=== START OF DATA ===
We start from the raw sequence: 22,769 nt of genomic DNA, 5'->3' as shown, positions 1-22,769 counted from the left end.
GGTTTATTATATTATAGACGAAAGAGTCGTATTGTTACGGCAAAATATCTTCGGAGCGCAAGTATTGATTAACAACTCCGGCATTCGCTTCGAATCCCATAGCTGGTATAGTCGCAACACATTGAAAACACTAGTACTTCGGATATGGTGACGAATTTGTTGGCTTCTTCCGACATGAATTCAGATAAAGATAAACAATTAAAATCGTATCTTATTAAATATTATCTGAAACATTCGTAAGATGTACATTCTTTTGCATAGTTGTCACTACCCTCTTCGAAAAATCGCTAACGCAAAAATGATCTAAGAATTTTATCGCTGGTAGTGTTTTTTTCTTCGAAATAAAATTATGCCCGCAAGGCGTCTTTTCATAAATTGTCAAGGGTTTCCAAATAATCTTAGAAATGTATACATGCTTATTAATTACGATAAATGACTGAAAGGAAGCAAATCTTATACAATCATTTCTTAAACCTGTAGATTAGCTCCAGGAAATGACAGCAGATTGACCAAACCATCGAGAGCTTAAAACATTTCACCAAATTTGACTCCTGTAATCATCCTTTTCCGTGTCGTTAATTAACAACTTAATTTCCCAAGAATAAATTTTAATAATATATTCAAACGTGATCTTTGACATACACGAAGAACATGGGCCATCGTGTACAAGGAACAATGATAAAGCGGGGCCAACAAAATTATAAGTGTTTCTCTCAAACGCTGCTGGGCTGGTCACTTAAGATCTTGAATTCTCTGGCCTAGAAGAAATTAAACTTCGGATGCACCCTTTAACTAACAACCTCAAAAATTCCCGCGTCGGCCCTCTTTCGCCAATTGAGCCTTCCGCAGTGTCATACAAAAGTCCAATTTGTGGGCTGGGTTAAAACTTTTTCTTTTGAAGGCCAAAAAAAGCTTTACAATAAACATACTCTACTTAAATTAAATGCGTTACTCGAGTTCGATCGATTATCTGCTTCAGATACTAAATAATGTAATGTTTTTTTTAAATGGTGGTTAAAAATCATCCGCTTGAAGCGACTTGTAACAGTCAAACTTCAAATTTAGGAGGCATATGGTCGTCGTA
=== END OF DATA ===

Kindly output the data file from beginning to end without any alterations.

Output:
We start from the raw sequence: 22,769 nt of genomic DNA, 5'->3' as shown, positions 1-22,769 counted from the left end.
GGTTTATTATATTATAGACGAAAGAGTCGTATTGTTACGGCAAAATATCTTCGGAGCGCAAGTATTGATTAACAACTCCGGCATTCGCTTCGAATCCCATAGCTGGTATAGTCGCAACACATTGAAAACACTAGTACTTCGGATATGGTGACGAATTTGTTGGCTTCTTCCGACATGAATTCAGATAAAGATAAACAATTAAAATCGTATCTTATTAAATATTATCTGAAACATTCGTAAGATGTACATTCTTTTGCATAGTTGTCACTACCCTCTTCGAAAAATCGCTAACGCAAAAATGATCTAAGAATTTTATCGCTGGTAGTGTTTTTTTCTTCGAAATAAAATTATGCCCGCAAGGCGTCTTTTCATAAATTGTCAAGGGTTTCCAAATAATCTTAGAAATGTATACATGCTTATTAATTACGATAAATGACTGAAAGGAAGCAAATCTTATACAATCATTTCTTAAACCTGTAGATTAGCTCCAGGAAATGACAGCAGATTGACCAAACCATCGAGAGCTTAAAACATTTCACCAAATTTGACTCCTGTAATCATCCTTTTCCGTGTCGTTAATTAACAACTTAATTTCCCAAGAATAAATTTTAATAATATATTCAAACGTGATCTTTGACATACACGAAGAACATGGGCCATCGTGTACAAGGAACAATGATAAAGCGGGGCCAACAAAATTATAAGTGTTTCTCTCAAACGCTGCTGGGCTGGTCACTTAAGATCTTGAATTCTCTGGCCTAGAAGAAATTAAACTTCGGATGCACCCTTTAACTAACAACCTCAAAAATTCCCGCGTCGGCCCTCTTTCGCCAATTGAGCCTTCCGCAGTGTCATACAAAAGTCCAATTTGTGGGCTGGGTTAAAACTTTTTCTTTTGAAGGCCAAAAAAAGCTTTACAATAAACATACTCTACTTAAATTAAATGCGTTACTCGAGTTCGATCGATTATCTGCTTCAGATACTAAATAATGTAATGTTTTTTTTAAATGGTGGTTAAAAATCATCCGCTTGAAGCGACTTGTAACAGTCAAACTTCAAATTTAGGAGGCATATGGTCGTCGTA